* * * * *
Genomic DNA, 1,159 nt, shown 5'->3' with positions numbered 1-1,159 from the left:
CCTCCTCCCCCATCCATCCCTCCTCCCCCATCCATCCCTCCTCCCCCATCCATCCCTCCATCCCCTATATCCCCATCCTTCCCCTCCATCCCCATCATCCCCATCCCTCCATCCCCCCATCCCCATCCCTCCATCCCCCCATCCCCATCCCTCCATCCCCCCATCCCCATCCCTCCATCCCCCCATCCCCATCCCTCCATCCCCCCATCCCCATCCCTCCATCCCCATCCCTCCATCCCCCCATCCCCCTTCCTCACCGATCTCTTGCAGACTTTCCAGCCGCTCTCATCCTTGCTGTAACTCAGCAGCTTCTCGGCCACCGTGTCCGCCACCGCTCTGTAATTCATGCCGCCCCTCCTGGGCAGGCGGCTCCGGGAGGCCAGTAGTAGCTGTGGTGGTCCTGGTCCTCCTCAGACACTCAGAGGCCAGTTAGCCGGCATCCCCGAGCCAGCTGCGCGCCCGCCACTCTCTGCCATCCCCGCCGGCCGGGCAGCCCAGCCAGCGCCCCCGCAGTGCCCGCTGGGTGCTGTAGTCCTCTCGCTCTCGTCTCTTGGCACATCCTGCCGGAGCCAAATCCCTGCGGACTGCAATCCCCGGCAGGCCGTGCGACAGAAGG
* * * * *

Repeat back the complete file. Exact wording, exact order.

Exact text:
Genomic DNA, 1,159 nt, shown 5'->3' with positions numbered 1-1,159 from the left:
CCTCCTCCCCCATCCATCCCTCCTCCCCCATCCATCCCTCCTCCCCCATCCATCCCTCCATCCCCTATATCCCCATCCTTCCCCTCCATCCCCATCATCCCCATCCCTCCATCCCCCCATCCCCATCCCTCCATCCCCCCATCCCCATCCCTCCATCCCCCCATCCCCATCCCTCCATCCCCCCATCCCCATCCCTCCATCCCCCCATCCCCATCCCTCCATCCCCATCCCTCCATCCCCCCATCCCCCTTCCTCACCGATCTCTTGCAGACTTTCCAGCCGCTCTCATCCTTGCTGTAACTCAGCAGCTTCTCGGCCACCGTGTCCGCCACCGCTCTGTAATTCATGCCGCCCCTCCTGGGCAGGCGGCTCCGGGAGGCCAGTAGTAGCTGTGGTGGTCCTGGTCCTCCTCAGACACTCAGAGGCCAGTTAGCCGGCATCCCCGAGCCAGCTGCGCGCCCGCCACTCTCTGCCATCCCCGCCGGCCGGGCAGCCCAGCCAGCGCCCCCGCAGTGCCCGCTGGGTGCTGTAGTCCTCTCGCTCTCGTCTCTTGGCACATCCTGCCGGAGCCAAATCCCTGCGGACTGCAATCCCCGGCAGGCCGTGCGACAGAAGG